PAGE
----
The Run Less, Run Faster program is not just about running. Cross training and strength training are essential components of the regimen. Cross training allows the runner to work the heart and lungs, while giving the running muscles a break. Strength training builds both the muscles directly used in running and those used to support the rest of the body during activity. Incorporating these elements into my routine kept me injury- and boredom-free.
The RLRF runs are hard. They are so taxing, that the body requires a day or two off from running between the sessions. But aerobic fitness suffers from that time off. To develop fitness, yet give the legs the rest required, RLRF recommends two cross-training sessions a week in an activity that raises the heart rate, but is not weight-bearing. The program recommends, cycling, swimming, rowing, and deep water rowing.
I chose to swim with my Master’s swim team. I swam three times a week (the RLRF program does include an optional 3rd day of cross-training). My practices were 60-90 minutes long: warm up, drills, speed work, tempo swims, and cool down. I feel tired, but relaxed and loose after a swim session. I’ve always thought of swimming as a massage from the inside out. The action of the body pulling itself through the water seems to work out kinks and soreness. A hot tub soak before hitting the shower doesn’t hurt, either! Swimming is my favorite low-impact, high-aerobic exercise.
After last year’s marathon, I realized I needed to add strength training to my regimen. My inner and outer thighs and back took a beating in the race…and I didn’t even think of those muscles as “running” muscles! Although I didn’t injure my hamstring last year, I have pulled it in the past. I have strong hamstrings, but relatively weaker quadriceps, and the imbalance leads to injuries. Finally, strengthening training increases joint stability, reducing the chance of injury – particularly in the hips and knees. (I’ve had knee injuries in the past.)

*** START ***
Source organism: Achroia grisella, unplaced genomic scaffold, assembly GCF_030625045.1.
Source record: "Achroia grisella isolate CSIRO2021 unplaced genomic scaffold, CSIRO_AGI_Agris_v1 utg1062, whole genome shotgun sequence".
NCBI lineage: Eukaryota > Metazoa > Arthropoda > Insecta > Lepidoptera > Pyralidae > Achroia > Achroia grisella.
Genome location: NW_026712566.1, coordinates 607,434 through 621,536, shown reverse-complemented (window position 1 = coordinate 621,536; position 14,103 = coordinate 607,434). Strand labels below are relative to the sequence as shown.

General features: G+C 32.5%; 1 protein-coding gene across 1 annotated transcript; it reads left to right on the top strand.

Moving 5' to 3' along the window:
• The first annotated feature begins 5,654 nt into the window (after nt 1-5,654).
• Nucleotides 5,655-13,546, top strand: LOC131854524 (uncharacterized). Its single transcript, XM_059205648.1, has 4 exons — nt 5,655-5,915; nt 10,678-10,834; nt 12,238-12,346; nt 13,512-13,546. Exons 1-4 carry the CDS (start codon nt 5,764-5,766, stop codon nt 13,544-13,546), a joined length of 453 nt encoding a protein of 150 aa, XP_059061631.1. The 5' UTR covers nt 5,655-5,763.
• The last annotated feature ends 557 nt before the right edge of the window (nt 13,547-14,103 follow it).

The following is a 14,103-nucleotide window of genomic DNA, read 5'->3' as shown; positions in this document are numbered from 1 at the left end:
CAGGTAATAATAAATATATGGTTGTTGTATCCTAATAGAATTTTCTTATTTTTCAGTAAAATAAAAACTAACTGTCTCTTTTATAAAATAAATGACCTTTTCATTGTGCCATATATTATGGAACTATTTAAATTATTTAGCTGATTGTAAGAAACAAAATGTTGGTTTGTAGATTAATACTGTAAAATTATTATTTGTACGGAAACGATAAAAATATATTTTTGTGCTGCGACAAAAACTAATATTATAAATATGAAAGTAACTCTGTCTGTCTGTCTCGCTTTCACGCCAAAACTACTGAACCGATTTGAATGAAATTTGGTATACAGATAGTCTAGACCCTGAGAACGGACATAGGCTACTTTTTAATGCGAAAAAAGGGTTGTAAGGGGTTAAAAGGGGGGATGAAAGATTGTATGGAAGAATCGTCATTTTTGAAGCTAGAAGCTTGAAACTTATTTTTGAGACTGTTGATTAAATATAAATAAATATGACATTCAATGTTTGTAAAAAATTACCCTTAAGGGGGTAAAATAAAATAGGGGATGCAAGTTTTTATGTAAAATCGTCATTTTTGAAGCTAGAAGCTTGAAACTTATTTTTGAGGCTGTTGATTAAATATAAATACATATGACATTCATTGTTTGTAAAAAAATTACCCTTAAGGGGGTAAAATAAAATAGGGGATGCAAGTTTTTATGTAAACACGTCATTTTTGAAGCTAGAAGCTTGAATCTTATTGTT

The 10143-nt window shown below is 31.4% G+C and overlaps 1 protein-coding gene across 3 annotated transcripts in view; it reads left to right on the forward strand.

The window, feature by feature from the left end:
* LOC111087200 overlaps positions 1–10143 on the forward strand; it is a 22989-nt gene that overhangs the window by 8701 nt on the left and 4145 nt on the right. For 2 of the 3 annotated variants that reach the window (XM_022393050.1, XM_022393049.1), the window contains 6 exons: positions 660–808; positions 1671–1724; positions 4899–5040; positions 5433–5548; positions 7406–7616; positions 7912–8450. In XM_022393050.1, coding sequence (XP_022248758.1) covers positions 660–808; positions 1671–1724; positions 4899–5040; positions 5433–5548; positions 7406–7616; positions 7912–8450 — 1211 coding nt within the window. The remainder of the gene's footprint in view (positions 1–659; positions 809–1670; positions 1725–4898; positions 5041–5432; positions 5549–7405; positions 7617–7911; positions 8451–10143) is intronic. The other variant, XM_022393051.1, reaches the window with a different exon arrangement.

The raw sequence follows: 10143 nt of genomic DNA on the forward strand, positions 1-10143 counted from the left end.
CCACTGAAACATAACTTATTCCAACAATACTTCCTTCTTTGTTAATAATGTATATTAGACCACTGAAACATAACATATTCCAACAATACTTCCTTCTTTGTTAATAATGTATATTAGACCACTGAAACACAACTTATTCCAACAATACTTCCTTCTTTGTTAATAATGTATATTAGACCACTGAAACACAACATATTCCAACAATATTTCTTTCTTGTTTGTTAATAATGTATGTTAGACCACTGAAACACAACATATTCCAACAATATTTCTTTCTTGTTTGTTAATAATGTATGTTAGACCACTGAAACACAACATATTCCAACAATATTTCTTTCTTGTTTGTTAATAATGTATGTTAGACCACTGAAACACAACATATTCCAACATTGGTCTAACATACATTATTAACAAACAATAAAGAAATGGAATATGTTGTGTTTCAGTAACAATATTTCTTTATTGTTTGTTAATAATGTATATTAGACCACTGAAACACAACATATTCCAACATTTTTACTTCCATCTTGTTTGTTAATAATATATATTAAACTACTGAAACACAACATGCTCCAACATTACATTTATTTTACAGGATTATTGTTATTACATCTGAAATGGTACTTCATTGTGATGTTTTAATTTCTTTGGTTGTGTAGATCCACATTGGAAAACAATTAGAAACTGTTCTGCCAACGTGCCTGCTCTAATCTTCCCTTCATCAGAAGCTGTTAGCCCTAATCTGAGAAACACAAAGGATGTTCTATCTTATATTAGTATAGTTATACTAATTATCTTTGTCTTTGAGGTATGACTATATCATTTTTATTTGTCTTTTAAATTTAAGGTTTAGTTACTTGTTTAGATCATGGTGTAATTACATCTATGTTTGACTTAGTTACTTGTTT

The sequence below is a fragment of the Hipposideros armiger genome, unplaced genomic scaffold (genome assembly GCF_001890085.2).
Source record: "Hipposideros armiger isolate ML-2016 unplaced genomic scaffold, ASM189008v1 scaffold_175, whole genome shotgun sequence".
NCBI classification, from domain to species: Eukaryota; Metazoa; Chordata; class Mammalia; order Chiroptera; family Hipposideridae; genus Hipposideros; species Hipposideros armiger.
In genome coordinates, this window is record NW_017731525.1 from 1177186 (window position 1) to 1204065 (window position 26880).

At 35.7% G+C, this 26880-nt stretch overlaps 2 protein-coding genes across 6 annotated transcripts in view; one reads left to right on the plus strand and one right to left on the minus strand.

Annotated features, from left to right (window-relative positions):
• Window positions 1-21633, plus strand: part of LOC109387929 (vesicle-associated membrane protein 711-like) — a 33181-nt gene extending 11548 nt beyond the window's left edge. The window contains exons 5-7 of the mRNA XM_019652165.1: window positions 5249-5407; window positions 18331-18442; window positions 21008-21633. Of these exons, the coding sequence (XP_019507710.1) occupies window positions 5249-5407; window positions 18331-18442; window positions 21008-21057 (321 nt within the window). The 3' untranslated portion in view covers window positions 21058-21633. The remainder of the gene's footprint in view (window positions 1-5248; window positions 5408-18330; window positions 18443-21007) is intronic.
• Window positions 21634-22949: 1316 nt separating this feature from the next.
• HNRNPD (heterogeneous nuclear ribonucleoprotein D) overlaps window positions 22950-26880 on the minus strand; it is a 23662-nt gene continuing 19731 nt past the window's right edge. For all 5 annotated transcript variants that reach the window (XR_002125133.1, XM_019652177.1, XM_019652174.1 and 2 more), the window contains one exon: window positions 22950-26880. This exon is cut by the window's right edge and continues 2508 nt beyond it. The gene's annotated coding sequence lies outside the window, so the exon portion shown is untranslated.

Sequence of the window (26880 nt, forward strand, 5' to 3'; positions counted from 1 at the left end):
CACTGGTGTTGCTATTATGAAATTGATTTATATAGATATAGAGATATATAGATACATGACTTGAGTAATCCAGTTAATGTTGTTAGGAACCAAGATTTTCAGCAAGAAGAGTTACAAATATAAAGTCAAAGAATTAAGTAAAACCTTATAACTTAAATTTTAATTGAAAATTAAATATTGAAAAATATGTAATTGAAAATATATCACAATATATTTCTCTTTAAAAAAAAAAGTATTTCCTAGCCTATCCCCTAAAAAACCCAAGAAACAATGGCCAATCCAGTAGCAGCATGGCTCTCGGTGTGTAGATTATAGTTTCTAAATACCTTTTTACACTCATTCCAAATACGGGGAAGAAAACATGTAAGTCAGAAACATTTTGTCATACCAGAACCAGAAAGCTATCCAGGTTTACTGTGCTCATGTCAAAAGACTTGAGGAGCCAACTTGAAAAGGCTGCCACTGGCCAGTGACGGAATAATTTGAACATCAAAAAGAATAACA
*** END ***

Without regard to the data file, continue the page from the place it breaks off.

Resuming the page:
I began a Nautilus circuit at my gym last June and continued it through this year’s marathon training. Twice a week, I warmed up for 30 minutes on the stationary bike or rower (or a combination of the two) and then completed the circuit once, lifting to failure on each machine in a single set. On Wednesdays, I warmed up with a yoga video and then completed the body-weight strength exercises found in RLRF. I didn’t get “big” nor did I move the pin very far down the weight stack. (Since June, I haven’t managed to budge the weight on the damn quadriceps machine beyond 65 lbs.) However, I’ve stayed injury- and pain-free.
RLRF doesn’t prescribe a tapering schedule for cross and strength training, so I trolled the internet until I found some sensible advice.3 weeks prior to race:
Reduce cross training by 20 – 30%. (I reduced the time I spent in the pool by 20%) Continue strength training.2 weeks prior to race:
Reduce cross training by another 20% . No strength training.3 weeks prior to race:
No cross training. No strength training.
The marathon will be the final evaluation of the efficacy of the cross and strength training. I’m already a believer, though. A week before the race, I’ve found the following to be true:
- I’m not bored
- My upper body and core is stronger
- My piriformis syndrome has not recurred. (Last year, by the end April, I could hardly tolerate sitting because my tight piriformis muscle (deep in the gluteals) was irritating my sciatic nerve.)
- I’m having fun! Sporty Sunday is a recurring feature in which I share my fitness routine and offer and solicit advice. While this content might seem a little out of place in an outfit diary, a healthy, strong body is the foundation of my wardrobe. I hope to inspire my readers to be fit as well as stylish!